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1 March 2023


Section 3:   Agenda and Summary statement of matters of which the Security Council is seized


For 2023, the Security Council completes its annual review of its agenda items


On 6 March 2023, an update will be published of the Summary statement of matters of which the Security Council is seized which will indicate the results of the Council’s annual review of this important list of its agenda items (S/2023/10/Add.9).


In recent years, the Summary Statement has become an increasingly valuable resource for the Security Council. That is because meetings on controversial new subjects have sometimes gone forward without procedural votes when an agenda item already on the list has been used, instead of attempting to create a new formulation.[1]


So what exactly is the Summary Statement? Rule 11 of the Council’s Provisional Rules of Procedure provides that “The Secretary-General shall communicate each week to the representatives on the Security Council a summary statement of matters of which the Security Council is seized and of the stage reached in their consideration.” In 1946, the Chairman of the Council’s Committee of Experts concurred that the expression “matters of which the Security Council is seized” meant “matters which have been on the agenda of previous meetings and have not been finally disposed of”. Thus the Summary Statement in effect is the Council’s “Agenda” of all the items before it. 


The Council is not limited to taking up only those matters which appear on the Summary Statement, but rather can add new matters at any time. As confirmed in paragraph 14 of presidential note S/2017/507, the Council’s continuing practice is to automatically include any new agenda item in the Summary Statement “once it has been adopted at a formal meeting of the Security Council”. This paragraph makes clear that the Council cannot simply decide to add a matter to the Summary Statement. Rather, the only way an agenda item can be listed is as the result of the Council having convened a formal meeting under that formulation. This means that a new item will not be added if it is only taken up during closed consultations, an informal interactive dialogue, an Arria-formula meeting, or a video-teleconference during COVID-19.


Since 2009, items on the Summary Statement have been presented in two categories, known as “active” and “inactive”. The “inactive” section of the Summary Statement sets out all items which have not been taken up by the Council at a formal meeting within the prior three years. 

In an effort to keep the Summary Statement manageable and current, the Security Council undertakes a yearly review according to the procedure set out in S/2017/507, Section B. Accordingly, the first Summary Statement issued in January 2023 (S/2023/10) listed 18 agenda items which were subject to deletion because they had not been considered at a formal Council meeting during the prior three-year period. Pursuant to S/2017/507, UN Member States were given the usual two-month period in which to send written requests for the retention of those items.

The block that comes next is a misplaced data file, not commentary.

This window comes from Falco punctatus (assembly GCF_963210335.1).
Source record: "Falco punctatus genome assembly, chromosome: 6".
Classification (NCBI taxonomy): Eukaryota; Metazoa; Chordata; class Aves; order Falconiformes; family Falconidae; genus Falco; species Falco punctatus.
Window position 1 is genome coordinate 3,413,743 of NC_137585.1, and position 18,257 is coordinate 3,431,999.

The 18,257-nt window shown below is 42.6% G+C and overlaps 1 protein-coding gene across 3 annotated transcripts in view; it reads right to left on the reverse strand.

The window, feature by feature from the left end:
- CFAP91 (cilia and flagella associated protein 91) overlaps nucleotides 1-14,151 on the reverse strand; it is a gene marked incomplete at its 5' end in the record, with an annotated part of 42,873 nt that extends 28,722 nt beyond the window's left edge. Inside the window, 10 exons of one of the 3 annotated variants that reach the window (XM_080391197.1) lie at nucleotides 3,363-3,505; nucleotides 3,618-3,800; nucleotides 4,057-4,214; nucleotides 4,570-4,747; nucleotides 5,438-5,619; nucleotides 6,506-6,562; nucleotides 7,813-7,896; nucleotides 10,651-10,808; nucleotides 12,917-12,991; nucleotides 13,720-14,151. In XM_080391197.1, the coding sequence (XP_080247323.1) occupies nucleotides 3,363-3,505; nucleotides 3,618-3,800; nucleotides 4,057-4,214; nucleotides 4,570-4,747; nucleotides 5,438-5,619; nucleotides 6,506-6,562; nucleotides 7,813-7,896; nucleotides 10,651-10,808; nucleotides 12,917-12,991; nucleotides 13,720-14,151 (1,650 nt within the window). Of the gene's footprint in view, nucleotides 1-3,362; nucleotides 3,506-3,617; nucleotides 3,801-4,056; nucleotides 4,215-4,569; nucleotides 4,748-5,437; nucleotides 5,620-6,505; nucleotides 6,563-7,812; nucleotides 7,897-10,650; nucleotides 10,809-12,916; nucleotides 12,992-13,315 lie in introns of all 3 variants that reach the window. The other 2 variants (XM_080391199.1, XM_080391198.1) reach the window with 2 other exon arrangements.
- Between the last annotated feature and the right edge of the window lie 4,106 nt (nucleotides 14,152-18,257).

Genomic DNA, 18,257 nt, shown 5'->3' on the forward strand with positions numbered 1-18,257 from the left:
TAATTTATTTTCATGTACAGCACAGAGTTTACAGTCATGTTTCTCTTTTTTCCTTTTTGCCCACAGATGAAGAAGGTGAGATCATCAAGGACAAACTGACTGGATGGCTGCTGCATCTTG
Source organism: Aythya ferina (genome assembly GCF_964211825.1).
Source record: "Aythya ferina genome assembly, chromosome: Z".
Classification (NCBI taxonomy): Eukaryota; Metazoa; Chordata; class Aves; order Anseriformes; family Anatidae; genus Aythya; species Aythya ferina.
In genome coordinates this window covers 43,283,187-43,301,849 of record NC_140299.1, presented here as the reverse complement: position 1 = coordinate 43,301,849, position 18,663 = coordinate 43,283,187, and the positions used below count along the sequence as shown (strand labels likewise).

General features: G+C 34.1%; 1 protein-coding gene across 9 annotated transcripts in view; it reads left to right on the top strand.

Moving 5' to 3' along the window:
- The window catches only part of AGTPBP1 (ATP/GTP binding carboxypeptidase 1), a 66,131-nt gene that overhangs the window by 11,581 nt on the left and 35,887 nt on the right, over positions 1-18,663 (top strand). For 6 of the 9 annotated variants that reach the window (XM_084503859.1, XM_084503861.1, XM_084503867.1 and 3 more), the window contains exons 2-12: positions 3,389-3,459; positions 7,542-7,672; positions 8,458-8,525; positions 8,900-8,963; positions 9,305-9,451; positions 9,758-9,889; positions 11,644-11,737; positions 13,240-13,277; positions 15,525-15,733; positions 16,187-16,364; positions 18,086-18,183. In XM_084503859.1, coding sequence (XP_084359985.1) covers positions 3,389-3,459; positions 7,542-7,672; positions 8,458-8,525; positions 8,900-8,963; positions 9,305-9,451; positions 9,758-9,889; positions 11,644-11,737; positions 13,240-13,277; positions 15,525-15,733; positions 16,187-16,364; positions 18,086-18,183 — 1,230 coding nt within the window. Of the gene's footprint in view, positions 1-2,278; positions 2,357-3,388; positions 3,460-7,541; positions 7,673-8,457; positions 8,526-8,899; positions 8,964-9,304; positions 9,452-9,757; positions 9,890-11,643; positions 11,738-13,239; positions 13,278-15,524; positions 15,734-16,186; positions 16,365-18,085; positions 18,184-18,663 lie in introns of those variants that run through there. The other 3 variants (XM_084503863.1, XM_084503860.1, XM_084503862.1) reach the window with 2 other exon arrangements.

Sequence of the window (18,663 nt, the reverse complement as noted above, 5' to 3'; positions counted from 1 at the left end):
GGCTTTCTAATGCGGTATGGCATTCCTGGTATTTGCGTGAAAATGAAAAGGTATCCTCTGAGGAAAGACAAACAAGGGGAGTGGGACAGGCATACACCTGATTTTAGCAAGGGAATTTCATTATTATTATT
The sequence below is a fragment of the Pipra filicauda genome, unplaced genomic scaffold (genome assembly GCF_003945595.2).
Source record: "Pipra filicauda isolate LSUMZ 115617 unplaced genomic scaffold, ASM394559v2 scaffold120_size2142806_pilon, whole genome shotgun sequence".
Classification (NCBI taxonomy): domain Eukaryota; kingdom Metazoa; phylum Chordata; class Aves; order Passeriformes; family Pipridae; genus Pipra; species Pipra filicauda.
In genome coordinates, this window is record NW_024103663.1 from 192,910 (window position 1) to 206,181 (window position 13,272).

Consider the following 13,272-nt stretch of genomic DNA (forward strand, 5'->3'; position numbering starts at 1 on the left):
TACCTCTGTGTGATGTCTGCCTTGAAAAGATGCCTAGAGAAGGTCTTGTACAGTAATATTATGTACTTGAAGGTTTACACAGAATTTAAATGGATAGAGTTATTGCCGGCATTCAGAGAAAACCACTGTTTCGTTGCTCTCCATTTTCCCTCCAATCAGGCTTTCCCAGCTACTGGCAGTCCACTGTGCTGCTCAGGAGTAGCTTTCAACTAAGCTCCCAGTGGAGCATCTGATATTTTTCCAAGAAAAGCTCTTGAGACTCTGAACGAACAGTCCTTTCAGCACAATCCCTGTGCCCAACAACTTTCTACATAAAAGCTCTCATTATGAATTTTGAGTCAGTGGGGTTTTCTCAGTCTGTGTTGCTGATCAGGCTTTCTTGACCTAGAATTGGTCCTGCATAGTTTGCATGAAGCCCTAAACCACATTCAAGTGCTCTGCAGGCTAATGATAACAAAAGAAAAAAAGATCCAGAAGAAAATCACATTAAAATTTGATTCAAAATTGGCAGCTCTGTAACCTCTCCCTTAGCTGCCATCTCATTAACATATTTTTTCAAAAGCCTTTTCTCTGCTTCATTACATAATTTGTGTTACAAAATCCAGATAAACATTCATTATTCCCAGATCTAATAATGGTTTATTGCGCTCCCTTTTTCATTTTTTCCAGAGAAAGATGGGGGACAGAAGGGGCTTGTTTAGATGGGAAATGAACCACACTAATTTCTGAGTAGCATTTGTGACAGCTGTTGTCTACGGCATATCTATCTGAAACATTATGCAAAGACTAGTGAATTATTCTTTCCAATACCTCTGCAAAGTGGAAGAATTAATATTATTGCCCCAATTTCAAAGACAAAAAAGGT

Almost immediately, the question of whether one agenda item would be deleted was resolved. “The promotion and strengthening of the rule of law in the maintenance of international peace and security” was automatically restored to the “active” list as of 12 January 2023, when the Council presidency of Japan convened an open debate on the “The rule of law among nations” under this agenda item. Interestingly, this was not the first time that the Rule of law agenda item – which the Council first took up in 2003 – made the loop from active to inactive and then back to active again. The item was on the inactive list from 2015 through 2018 until the Council presidency of Poland convened a formal meeting in 2019, which restored it to the active list.


As evidence of the importance which interested Member States give to the older agenda items, letters requesting the retention of 13 of them were received (from Cuba, Georgia, Iran, Pakistan, Sudan, Tunisia and United Arab Emirates, respectively) by 10 January 2023, even though the deadline would not be until 28 February. It is the Council’s practice to honour such requests, renewable annually, and consequently all 13 items will remain on the Summary Statement at least until the 2024 review process.